Everton took home the spoils a year previous but 1985-86 was to be Liverpool's season as Graham Hughes recalls

The long-term significance
1985-86 was the first of five consecutive seasons in which English clubs would be banned from European competitions, in the wake of the Heysel disaster at the end of the previous season. The Bradford fire was also fresh in people’s minds and, with politicians and club chairmen threatening a host of draconian measures to combat hooliganism, English football went into the new season in a decidedly sober and chastened mood.

Story of the season
Ron Atkinson’s Manchester United got off to a blistering start, winning their first ten games. Football writers at the north-west editions of the tabloids, salivating at the prospect of the title returning to Old Trafford after a 19-year drought, didn’t bother with the formalities of waiting to see what would happen in the remaining 32 games (“It’s All Yours, Ron!” was a particularly memorable headline).

United’s subsequent collapse, however, was so spectacular that they were virtually out of contention by February. Liverpool and the reigning champions Everton became the front-runners, prompting grumbles about a “Mersey monopoly”, with surprise package West Ham close behind. There was nothing in it until the pivotal night of April 30, when Liverpool cruised to a 2-0 win at Leicester while Everton lost 1-0 at lowly Division One newcomers Oxford, leaving them five points behind with two games left.

Liverpool only had one match to play, but it was all they needed. A 1-0 win at Chelsea meant that their rivals’ 6-1 thumping of Southampton counted for little, although Everton’s win over West Ham in their final game secured second place. Evertonians’ agony would continue, as Liverpool went on to wrap up the double with a 3-1 victory in the all-Merseyside FA Cup final.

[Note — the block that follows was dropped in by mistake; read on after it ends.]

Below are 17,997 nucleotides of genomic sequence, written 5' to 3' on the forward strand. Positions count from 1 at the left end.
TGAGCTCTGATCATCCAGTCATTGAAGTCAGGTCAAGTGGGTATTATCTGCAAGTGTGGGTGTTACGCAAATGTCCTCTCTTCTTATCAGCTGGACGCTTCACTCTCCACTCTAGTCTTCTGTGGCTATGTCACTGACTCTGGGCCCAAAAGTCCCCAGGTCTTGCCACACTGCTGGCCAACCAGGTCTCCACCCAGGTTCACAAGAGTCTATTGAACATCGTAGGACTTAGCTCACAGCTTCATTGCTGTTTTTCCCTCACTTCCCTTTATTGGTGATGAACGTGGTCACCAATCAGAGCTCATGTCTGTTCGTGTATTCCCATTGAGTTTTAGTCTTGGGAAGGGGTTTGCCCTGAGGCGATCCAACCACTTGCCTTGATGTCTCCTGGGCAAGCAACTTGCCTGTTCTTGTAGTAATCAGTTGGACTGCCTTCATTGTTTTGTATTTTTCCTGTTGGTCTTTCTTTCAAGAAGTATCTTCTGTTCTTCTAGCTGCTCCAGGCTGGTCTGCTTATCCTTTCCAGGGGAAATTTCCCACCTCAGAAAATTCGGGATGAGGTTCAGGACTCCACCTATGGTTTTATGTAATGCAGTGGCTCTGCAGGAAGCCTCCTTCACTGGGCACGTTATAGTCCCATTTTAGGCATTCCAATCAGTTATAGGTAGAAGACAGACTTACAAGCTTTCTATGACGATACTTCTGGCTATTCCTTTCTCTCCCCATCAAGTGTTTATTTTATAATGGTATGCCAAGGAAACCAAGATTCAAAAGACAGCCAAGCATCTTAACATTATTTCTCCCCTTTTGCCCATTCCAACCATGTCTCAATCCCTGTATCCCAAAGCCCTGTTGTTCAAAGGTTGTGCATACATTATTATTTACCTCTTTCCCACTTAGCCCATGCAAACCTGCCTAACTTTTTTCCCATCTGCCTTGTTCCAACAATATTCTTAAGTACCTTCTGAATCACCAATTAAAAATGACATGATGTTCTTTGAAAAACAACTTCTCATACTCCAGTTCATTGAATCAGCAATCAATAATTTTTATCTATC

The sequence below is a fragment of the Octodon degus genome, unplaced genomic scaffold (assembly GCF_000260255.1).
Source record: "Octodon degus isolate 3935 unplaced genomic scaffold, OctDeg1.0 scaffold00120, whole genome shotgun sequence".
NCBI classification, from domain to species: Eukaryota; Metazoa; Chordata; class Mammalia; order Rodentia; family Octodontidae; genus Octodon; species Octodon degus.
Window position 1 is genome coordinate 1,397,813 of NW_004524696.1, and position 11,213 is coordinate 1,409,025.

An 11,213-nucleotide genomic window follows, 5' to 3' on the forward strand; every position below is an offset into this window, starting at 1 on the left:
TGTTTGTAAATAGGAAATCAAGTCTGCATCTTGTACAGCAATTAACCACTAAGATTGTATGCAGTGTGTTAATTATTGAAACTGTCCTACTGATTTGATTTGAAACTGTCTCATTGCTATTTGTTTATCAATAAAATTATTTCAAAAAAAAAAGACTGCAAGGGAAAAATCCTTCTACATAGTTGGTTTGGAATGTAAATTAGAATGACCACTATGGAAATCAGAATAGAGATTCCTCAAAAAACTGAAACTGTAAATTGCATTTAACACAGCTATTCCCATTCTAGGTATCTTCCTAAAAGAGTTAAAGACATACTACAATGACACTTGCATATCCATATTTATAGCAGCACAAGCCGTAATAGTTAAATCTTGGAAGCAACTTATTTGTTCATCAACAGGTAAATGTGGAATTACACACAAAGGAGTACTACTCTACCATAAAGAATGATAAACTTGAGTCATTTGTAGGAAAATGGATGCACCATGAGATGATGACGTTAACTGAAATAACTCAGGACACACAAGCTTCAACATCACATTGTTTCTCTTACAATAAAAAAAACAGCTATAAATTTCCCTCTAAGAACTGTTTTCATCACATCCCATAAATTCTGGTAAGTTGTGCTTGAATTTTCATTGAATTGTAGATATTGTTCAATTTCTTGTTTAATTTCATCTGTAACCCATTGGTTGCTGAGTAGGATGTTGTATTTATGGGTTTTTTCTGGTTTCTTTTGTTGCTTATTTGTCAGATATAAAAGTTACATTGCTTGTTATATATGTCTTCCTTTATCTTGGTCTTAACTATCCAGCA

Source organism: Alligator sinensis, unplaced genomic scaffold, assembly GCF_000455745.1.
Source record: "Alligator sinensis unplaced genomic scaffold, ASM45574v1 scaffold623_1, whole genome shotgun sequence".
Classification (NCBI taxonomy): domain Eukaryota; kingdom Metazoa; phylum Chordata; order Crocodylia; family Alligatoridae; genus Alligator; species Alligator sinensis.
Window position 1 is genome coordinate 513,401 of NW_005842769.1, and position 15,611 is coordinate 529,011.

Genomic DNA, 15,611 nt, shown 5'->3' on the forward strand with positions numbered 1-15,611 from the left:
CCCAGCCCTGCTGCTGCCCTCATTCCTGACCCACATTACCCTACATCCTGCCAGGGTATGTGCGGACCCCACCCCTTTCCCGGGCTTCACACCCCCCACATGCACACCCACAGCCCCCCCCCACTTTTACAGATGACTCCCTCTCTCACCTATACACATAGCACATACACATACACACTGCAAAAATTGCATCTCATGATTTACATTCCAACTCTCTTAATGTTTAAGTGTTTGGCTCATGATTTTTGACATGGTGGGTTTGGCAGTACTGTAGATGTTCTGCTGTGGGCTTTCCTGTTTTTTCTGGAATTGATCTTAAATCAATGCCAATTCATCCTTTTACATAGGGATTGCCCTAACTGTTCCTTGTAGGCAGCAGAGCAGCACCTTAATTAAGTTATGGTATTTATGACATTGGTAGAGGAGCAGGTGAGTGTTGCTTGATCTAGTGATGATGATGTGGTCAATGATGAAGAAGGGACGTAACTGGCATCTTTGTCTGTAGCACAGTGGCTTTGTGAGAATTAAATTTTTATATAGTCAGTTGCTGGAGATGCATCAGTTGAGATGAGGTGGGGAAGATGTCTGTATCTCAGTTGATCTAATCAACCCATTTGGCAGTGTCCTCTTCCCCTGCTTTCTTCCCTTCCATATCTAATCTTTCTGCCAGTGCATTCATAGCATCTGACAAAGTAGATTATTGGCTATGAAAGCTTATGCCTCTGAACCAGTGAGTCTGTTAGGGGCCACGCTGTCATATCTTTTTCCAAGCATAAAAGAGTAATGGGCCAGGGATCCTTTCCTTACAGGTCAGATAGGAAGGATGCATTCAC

Ipswich’s 18-year run in Division One came to an end, with four defeats in their last five games condemning them to relegation alongside Birmingham and West Brom. The latter had been anchored to the bottom since August and had got through five managers in as many years since Ron Atkinson’s departure for Old Trafford. Ron Saunders, a League winner with Villa in 1980‑81, was in charge when they went down.

There was no television coverage of the first half of the domestic season, after the club chairmen had turned down a joint offer from the BBC and ITV of a four-year, £16 million deal the previous February. West Ham’s Frank McAvennie, signed from St Mirren in the summer, had a prolific first season in England (on and off the pitch), but to many football fans he was an almost unseen, semi-mythical figure until the game returned to our screens in January.

For the record books

Gary Lineker, in his only season at Everton, was leading scorer with 30 league goals (40 in all competitions), before scoring six times in the World Cup finals and moving on to Barcelona. Kenny Dalglish became the first player-manager to lead a team to a Division One title, which he clinched himself with the winning goal at Chelsea.

Same place today
Five teams haven’t left the top flight: Arsenal, Everton, Liverpool, Man Utd and Tottenham; Southampton have just left that list. Seven others – Aston Villa, Birmingham, Chelsea, Manchester City, Newcastle, West Brom and West Ham – have been relegated and are currently back there.

Moved furthest away

Oxford clung on to their Division One status until 1988. After a gradual decline, they found themselves just 11 points clear of relegation to the Conference in 2001-02.

Went on to greater things
David Seaman ~ Though Birmingham went down in his first season of top-flight football, the future Arsenal star stayed up by moving to QPR. Currently laughing inanely on a clapped-out quiz show.
John Aldridge ~ Helped Oxford to stay up and win the League Cup, a year before joining Liverpool.
Paul Gascoigne ~ Became a regular in the Newcastle midfield. Currently trying to work out who he is.
Steve Bull ~ Made his League debut, his only appearance in West Brom’s relegation campaign and his only top-flight game. But a move to Wolves a year later kick-started his career.

Disappearing from view
Alcohol ~ No longer allowed on the terraces or in the stands, or on coaches and trains travelling to and from matches, thanks to the 1985 Sporting Events (Control of Alcohol) Act.
Nobby Stiles ~ The World Cup winner had an ill-fated spell as West Brom manager, with just three wins in 21 games.
Tony Woodcock ~ The former England striker left Arsenal to rejoin Cologne and stayed in Germany for many years.
Pat Jennings ~ The legendary keeper ended the season as an unused back-up at Everton, before ending his career at the World Cup on his 41st birthday.

From WSC 222 August 2005. What was happening this month

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